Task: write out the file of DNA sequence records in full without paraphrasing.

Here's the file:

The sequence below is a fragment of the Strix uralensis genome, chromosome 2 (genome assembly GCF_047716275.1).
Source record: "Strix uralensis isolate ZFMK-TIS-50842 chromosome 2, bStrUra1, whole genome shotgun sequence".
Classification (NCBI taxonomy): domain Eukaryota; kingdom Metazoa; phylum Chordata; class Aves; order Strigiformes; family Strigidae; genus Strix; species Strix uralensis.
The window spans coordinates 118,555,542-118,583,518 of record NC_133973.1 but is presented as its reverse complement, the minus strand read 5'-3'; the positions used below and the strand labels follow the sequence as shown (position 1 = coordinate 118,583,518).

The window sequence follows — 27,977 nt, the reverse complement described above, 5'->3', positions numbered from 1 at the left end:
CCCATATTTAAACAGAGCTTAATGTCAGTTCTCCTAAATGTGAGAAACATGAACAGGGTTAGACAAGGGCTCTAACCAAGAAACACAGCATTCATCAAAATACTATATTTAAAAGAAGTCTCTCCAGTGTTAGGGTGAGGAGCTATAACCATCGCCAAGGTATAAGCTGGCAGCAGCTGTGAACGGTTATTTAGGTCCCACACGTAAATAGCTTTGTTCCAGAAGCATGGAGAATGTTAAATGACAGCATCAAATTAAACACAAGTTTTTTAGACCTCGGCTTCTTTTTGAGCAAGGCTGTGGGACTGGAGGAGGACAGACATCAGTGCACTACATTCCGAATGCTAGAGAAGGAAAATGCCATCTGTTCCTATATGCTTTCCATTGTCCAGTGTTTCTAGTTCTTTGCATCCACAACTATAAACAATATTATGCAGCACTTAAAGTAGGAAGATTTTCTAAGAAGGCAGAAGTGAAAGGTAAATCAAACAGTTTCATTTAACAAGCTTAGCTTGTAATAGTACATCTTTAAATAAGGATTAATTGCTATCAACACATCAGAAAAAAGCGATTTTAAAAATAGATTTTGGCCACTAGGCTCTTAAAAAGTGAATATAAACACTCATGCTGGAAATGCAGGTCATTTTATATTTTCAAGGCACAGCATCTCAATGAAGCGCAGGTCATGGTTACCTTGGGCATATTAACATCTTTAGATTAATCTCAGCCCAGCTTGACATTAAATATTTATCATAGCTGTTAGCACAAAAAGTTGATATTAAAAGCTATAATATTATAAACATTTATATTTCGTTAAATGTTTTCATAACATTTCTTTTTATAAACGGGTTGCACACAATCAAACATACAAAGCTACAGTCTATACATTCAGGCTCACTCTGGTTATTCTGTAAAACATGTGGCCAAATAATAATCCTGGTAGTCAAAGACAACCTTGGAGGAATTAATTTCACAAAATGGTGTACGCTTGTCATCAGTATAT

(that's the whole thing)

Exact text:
The sequence below is a fragment of the Strix uralensis genome, chromosome 2 (genome assembly GCF_047716275.1).
Source record: "Strix uralensis isolate ZFMK-TIS-50842 chromosome 2, bStrUra1, whole genome shotgun sequence".
Classification (NCBI taxonomy): domain Eukaryota; kingdom Metazoa; phylum Chordata; class Aves; order Strigiformes; family Strigidae; genus Strix; species Strix uralensis.
The window spans coordinates 118,555,542-118,583,518 of record NC_133973.1 but is presented as its reverse complement, the minus strand read 5'-3'; the positions used below and the strand labels follow the sequence as shown (position 1 = coordinate 118,583,518).

The window sequence follows — 27,977 nt, the reverse complement described above, 5'->3', positions numbered from 1 at the left end:
CCCATATTTAAACAGAGCTTAATGTCAGTTCTCCTAAATGTGAGAAACATGAACAGGGTTAGACAAGGGCTCTAACCAAGAAACACAGCATTCATCAAAATACTATATTTAAAAGAAGTCTCTCCAGTGTTAGGGTGAGGAGCTATAACCATCGCCAAGGTATAAGCTGGCAGCAGCTGTGAACGGTTATTTAGGTCCCACACGTAAATAGCTTTGTTCCAGAAGCATGGAGAATGTTAAATGACAGCATCAAATTAAACACAAGTTTTTTAGACCTCGGCTTCTTTTTGAGCAAGGCTGTGGGACTGGAGGAGGACAGACATCAGTGCACTACATTCCGAATGCTAGAGAAGGAAAATGCCATCTGTTCCTATATGCTTTCCATTGTCCAGTGTTTCTAGTTCTTTGCATCCACAACTATAAACAATATTATGCAGCACTTAAAGTAGGAAGATTTTCTAAGAAGGCAGAAGTGAAAGGTAAATCAAACAGTTTCATTTAACAAGCTTAGCTTGTAATAGTACATCTTTAAATAAGGATTAATTGCTATCAACACATCAGAAAAAAGCGATTTTAAAAATAGATTTTGGCCACTAGGCTCTTAAAAAGTGAATATAAACACTCATGCTGGAAATGCAGGTCATTTTATATTTTCAAGGCACAGCATCTCAATGAAGCGCAGGTCATGGTTACCTTGGGCATATTAACATCTTTAGATTAATCTCAGCCCAGCTTGACATTAAATATTTATCATAGCTGTTAGCACAAAAAGTTGATATTAAAAGCTATAATATTATAAACATTTATATTTCGTTAAATGTTTTCATAACATTTCTTTTTATAAACGGGTTGCACACAATCAAACATACAAAGCTACAGTCTATACATTCAGGCTCACTCTGGTTATTCTGTAAAACATGTGGCCAAATAATAATCCTGGTAGTCAAAGACAACCTTGGAGGAATTAATTTCACAAAATGGTGTACGCTTGTCATCAGTATAT